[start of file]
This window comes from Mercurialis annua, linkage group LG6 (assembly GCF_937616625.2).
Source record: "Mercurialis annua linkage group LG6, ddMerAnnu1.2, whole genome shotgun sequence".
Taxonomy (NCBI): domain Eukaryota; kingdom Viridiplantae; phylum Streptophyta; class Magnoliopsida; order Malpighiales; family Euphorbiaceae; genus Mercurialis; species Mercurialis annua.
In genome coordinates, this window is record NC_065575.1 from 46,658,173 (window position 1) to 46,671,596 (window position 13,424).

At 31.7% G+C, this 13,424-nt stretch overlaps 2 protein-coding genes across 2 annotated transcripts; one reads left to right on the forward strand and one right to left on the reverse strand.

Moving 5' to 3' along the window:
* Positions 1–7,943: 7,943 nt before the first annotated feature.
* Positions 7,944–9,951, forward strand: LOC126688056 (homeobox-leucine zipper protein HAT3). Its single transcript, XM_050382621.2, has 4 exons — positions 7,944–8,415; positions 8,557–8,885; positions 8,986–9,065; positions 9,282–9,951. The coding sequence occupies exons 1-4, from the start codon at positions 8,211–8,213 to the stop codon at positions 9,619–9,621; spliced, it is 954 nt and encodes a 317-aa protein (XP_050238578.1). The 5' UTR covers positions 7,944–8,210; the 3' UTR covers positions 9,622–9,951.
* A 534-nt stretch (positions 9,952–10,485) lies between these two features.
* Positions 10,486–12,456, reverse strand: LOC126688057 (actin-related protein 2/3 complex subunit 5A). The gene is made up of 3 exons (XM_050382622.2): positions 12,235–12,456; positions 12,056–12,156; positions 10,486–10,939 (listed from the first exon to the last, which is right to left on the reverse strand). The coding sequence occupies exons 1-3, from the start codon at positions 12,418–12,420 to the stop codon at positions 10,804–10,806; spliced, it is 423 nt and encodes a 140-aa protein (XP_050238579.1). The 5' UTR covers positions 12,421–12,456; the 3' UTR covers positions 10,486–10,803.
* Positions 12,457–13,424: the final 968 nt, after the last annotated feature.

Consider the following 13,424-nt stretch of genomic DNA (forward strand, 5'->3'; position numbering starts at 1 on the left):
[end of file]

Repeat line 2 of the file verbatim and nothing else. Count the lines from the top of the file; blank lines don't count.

Source record: "Mercurialis annua linkage group LG6, ddMerAnnu1.2, whole genome shotgun sequence".